I’m done with the button bands and collar for my Acer Cardigan, too! Now it’s just a matter of weaving in ends, blocking, and sewing on buttons. You’ll see that soon!

All this finishing, of course, means it’s time for some starting. Later today or tomorrow I’m going to cast on for a little two-person KAL I’m doing with my friend Lisa. Here’s the yarn, which is accidentally holiday-appropriate:

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It’s Cascade Heritage Sock in “Christmas Green.” Lisa and I are going to be knitting “Cusp” from Cookie A’s Knit. Sock. Love. book, and we decided to actually use the yarn that the pattern calls for since a 400-yard skein of it sells for only $11, and I like the idea of using a true solid to show off the lace pattern in the sock. Enjoy your St. Patty’s Day!

Breeding Lilacs Out of the Dead Land

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My Christmas knitting is in full swing, and I can’t really show you any of those projects, so here’s some spinning! I’ve just finished the first of what will be two skeins of my first properly laceweight handspun yarn. I got over 200 yards out of the first ounce of this 50/50 merino/silk blend from Sincere Sheep — exciting! I highly recommend this shop; I bought this fiber and met the proprietor at Vogue Knitting LA last fall, and all her stuff is wonderful. She’s based in Napa, and uses only natural dyes and locally sourced fiber. I’ve been naming all of my yarns after poets and poetry, and this one is of course named after the opening lines of T.S. Eliot’s The Waste Land:

April is the cruellest month, breeding

Lilacs out of the dead land, mixing

Memory and desire, stirring

Dull roots and spring rain.

The only non-Christmas project I’ve made any progress on lately is my handspun cowl:

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Woo! It’s so squishy and light; I’m excited to wear it this winter.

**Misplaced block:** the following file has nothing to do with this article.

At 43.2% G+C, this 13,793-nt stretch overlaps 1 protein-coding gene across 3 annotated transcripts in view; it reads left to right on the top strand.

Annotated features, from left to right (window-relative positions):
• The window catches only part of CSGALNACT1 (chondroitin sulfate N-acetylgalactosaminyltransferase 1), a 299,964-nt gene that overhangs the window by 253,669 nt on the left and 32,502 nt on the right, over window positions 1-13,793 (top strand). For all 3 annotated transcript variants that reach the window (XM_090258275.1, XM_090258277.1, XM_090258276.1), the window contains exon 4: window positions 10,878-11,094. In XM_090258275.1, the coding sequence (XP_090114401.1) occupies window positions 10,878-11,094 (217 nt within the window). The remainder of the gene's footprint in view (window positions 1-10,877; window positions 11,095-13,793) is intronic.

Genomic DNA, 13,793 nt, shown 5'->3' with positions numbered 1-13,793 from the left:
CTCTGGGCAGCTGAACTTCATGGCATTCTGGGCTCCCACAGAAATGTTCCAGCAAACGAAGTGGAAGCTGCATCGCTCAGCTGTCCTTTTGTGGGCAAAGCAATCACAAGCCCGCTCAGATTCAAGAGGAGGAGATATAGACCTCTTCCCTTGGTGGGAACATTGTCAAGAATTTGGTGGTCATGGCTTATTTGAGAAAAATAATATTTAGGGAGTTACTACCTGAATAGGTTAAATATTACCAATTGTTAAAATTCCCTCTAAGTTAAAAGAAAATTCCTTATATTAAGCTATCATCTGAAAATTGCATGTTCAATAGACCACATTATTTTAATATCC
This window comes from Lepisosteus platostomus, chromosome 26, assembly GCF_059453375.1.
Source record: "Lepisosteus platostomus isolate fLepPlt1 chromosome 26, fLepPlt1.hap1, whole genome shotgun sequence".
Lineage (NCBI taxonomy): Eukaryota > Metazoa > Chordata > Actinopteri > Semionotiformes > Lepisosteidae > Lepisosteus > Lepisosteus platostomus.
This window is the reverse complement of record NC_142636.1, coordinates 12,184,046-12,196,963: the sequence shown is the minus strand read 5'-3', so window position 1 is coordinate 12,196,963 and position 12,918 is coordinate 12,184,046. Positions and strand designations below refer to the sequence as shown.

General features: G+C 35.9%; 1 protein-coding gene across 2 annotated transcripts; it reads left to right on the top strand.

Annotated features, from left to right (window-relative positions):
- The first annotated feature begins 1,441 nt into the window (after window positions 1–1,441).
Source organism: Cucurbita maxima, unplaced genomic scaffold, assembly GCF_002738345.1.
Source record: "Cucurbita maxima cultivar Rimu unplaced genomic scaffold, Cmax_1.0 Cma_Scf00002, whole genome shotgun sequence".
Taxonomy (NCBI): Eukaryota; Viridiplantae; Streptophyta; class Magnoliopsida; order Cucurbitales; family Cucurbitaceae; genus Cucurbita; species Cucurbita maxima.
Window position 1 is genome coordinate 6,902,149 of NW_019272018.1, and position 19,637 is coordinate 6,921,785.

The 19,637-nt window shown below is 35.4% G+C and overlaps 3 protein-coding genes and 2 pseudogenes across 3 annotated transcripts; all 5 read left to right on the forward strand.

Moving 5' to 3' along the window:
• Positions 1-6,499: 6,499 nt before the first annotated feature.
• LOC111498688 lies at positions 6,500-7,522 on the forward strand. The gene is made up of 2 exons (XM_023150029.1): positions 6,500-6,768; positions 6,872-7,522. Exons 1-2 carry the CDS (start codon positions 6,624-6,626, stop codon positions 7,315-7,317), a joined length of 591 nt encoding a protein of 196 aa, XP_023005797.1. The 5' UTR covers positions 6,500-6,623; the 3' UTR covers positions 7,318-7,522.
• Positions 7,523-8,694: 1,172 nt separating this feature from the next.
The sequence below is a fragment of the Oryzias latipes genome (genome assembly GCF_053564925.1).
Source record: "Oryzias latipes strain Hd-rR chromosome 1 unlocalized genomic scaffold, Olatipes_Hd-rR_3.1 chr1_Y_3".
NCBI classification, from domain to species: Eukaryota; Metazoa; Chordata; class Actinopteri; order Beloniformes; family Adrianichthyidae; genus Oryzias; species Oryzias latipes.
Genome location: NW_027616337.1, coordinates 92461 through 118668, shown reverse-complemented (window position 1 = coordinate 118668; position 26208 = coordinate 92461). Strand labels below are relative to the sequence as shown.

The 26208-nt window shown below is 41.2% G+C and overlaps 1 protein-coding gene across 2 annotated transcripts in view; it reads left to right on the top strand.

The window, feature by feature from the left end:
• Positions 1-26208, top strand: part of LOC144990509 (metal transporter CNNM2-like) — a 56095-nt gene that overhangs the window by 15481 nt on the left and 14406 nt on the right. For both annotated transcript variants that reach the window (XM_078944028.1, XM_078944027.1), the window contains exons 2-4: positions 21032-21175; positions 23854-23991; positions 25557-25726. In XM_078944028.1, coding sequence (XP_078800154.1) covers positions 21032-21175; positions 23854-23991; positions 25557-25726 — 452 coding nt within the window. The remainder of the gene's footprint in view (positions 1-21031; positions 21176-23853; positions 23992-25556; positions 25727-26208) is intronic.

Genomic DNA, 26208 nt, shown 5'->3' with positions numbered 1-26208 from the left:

I don’t want to jinx myself, but I think I’m out of the woods re: Christmas knitting. I was deeply worried for awhile there, but I’ve just finished the one largeish present, and I’m nearly halfway through one of two remaining smallish presents. And then on top of that, I need to finish Pat’s scarf by a few days after Christmas when he arrives on the east coast. But I think I can do it! Wish me luck!

Semele

What a difference a quarter millimeter makes! As you may recall, I ran out of yarn just inches from finishing this piece the first time around, and rather than rip it back beyond the halfway point and work fewer repeats, I decided to rip the whole thing out and knit it in the same size on US 5s (3.75 mm needles) instead of US 6s (4 mm needles). It seemed minorly crazy at the time, but the end result is a piece that is much larger than it would have been otherwise, and that uses up most of the skein of yarn rather than leaving like a quarter of it leftover. It’s amazing how that quarter-millimeter difference in the size of the needles allowed me to have more than enough yarn to knit this to the end!